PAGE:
Health and wellness are essential factors to the Caribbean region’s development.
Taking a very strong stance in reflecting what Caribbean Public Health Day, should mean to the people of the region, Dr C. James Hospedales, executive director of the Caribbean Public Health Agency (CARPHA), stated, “Nothing can be more important today to the resilience of the region than the state of public health.”
According to statistics from the Caribbean Development Bank, the region struggled to achieve 1% economic growth in 2015 and will likely fall below that percentage in 2016.
Other information in the State of Public Health report launched by CARPHA shows that health problems, particularly chronic non-communicable diseases (NCDs) are also negatively affecting economic growth. Depending on the study and country, diabetes and hypertension alone can account for 3-8% negative impact on the Gross Domestic Product, yet these problems are almost entirely preventable.
The ageing of our populations also argues for investing in healthy ageing as an economic imperative.
In light of the data, Hospedales said, “Making the choice to invest in health promotion and disease prevention is one definite solution in the creation of healthy societies and economies, especially as many of these ailments are completely preventable through a combination of public policies, consumer education, and health services strengthening.”
He went on to say, “Achieving economic growth regionally can be as simple as managing the region’s health situation to reduce preventable impediments to growth.”
Caribbean Public Health Day is therefore an important vehicle to educate and inform the people and policymakers of the region of their role in supporting and maintaining good public health.
The CARPHA executive director maintains that tobacco and alcohol use, diet and physical activity are key factors which must be addressed to improve health. Attention must be given to tobacco taxation, labelling and having smoke free public spaces. Additionally, finding ways to reducing the harmful use of alcohol is also of paramount importance and can be achieved through pricing and enforcing underage drinking laws.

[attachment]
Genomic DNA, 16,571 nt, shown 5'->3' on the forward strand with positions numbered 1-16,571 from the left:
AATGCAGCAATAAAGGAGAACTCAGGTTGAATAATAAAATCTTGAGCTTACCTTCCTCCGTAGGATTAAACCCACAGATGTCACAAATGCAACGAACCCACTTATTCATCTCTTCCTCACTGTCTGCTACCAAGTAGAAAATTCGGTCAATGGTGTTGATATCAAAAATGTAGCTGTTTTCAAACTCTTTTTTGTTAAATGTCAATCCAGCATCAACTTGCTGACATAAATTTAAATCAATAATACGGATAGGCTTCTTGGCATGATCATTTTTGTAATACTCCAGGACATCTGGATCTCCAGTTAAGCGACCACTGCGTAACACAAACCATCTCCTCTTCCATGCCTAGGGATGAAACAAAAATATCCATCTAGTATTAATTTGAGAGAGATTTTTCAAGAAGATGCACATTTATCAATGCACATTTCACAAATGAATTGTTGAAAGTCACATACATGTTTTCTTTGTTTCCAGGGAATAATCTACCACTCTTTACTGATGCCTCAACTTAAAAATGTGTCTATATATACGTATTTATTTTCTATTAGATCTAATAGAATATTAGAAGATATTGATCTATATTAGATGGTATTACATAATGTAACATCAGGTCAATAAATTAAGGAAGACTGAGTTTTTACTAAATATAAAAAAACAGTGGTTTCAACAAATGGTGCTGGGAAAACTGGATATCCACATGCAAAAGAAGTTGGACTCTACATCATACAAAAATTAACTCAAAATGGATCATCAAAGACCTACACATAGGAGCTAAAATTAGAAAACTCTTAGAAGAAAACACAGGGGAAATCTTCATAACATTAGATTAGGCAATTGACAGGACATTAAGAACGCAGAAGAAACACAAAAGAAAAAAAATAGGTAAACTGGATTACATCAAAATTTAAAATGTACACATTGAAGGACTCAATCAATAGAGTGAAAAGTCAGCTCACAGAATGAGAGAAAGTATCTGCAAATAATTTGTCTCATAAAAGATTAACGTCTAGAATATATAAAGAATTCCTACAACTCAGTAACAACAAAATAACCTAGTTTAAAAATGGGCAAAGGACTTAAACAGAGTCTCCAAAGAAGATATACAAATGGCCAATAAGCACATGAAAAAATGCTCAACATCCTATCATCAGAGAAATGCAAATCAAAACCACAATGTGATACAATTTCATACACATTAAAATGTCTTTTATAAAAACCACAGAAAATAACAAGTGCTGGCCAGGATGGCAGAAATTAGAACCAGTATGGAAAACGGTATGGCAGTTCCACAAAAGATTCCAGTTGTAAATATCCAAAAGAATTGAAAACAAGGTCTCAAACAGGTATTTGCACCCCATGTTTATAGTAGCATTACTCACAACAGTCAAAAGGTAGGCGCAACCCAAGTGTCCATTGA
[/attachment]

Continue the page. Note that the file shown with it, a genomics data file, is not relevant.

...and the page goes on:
The reduction of fat, salt and sugars in processed foods, coupled with mandatory nutrition labeling and reducing marketing to children are part of the dietary considerations that have to be implemented, as is ensuring that fruit and vegetables, especially those that are locally produced, become part of our daily consumption.
Fiscal and trade measures such as aligning nutritional value with taxes and including consideration of health in trade negotiations will benefit our productivity and our economies.
Linked to our diet and our overall health and wellbeing is our need to ensure adequate physical activity. The introduction of bicycle lanes, walking paths in new developments and public recreational spaces for children and adults are key. Workplaces that support physical activity and wellness programs are making a positive investment to improving business productivity and reducing costs of illness.
People with chronic health problems and their families also have a responsibility to manage themselves and adhere to medications and lifestyle prescriptions.
As the regional public health agency, CARPHA continuously monitors the health situation threats and assists member states with developing needed policies and programmes to respond to the changing situation. The agency coordinates the regional response to health threats such as chikungunya and zika, and has developed other value-added initiatives such as its tourism and health programme, the Caribbean regulatory system for pharmaceuticals, and has commenced a greening initiative.
CARPHA launched its inaugural State of Public Health Report on Caribbean Public Health Day. The report reviews the public health situation in the region and provides statistical and technical information which can be used to aid decision making.
On the eve of the 37th regular meeting of the conference of heads of government of the Caribbean Community (CARICOM) 2016, policymakers are urged to take note of the state of public health as a critical success factor in the region’s development and to pursue evidence-informed polices to promote health and prevent disease, with co-benefits to economic development.
Caribbean Public Health Day takes place on the July 2 each year and coincides with the anniversary of the official launch of CARPHA. The theme for 2016 is “Investing in Health for Regional Development.”
Since its inception CARPHA has been working with member states and partners such as the Caribbean Community (CARICOM), Healthy Caribbean Coalition (HCC), the Pan American Health Organization (PAHO) and other regional and international institution in preventing disease, promoting and protecting health in the region.
Courtesy: Caribbean News Now